Effects of starvation on death-feigning behavior, or thanatosis, were observed in adults of the sweetpotato weevil, Cylas formicarius (F.). A significantly lower proportion of death-feigned adults was observed in starved weevils compared with unstarved controls in both sexes. However, females needed a longer starvation period than males to show the decreased proportion of death-feigning. This contrast between males and females was caused by a differential tolerance of the sexes for starvation, because males died earlier than females without food. Starved male weevils had a shorter duration to recover from the death-feigning. There may be situations where C. formicarius gives priority to assuring food consumption compared with escaping from predators.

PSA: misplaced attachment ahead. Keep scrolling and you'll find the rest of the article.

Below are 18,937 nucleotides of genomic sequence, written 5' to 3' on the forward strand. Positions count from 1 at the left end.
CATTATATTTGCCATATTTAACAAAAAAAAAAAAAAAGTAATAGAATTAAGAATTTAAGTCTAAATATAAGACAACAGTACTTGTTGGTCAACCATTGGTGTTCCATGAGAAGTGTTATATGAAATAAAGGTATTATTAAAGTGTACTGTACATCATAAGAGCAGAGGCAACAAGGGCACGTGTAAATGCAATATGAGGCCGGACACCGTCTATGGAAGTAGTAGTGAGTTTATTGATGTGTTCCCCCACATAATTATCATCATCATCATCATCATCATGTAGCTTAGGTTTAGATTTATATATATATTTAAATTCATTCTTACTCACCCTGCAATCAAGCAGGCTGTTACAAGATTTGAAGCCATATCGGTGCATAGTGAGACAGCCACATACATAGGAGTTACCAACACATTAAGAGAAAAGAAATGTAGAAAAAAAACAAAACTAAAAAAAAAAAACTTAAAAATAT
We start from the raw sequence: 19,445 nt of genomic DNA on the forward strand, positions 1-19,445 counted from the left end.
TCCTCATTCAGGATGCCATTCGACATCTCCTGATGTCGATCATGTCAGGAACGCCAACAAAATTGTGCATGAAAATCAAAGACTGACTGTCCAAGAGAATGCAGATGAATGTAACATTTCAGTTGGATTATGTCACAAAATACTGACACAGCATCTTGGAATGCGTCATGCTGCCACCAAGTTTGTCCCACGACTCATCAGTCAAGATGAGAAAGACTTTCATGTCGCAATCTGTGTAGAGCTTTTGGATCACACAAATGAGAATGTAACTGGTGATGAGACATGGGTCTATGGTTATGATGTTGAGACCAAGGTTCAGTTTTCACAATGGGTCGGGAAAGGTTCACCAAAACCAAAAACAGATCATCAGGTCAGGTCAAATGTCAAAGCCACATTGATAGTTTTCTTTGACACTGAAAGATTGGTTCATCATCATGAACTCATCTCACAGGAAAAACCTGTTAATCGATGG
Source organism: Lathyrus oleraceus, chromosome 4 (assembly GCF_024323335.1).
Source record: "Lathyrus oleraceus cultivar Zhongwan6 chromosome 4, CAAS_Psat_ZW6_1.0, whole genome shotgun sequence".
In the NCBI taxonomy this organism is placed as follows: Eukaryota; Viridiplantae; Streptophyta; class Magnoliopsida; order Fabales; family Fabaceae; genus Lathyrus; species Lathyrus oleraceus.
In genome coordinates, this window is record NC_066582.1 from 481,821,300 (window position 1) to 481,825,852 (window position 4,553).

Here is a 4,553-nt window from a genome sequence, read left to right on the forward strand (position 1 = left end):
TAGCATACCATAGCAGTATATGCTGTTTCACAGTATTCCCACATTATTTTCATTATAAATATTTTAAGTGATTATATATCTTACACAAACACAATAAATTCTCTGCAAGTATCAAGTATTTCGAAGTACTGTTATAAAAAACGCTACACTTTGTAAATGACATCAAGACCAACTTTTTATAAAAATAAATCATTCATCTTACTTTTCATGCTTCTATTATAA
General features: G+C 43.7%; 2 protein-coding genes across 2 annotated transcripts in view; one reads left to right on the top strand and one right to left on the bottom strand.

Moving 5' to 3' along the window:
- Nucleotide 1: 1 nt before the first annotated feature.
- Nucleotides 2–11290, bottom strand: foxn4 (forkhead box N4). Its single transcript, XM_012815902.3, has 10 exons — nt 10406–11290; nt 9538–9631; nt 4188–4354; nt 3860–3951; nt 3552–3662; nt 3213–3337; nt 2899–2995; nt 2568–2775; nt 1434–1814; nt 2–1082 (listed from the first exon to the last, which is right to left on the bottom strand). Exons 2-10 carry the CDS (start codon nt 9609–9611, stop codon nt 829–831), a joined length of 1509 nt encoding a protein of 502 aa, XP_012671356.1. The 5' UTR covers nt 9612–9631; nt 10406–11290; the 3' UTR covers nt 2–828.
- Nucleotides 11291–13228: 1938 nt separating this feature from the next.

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Vol. 94 • No. 4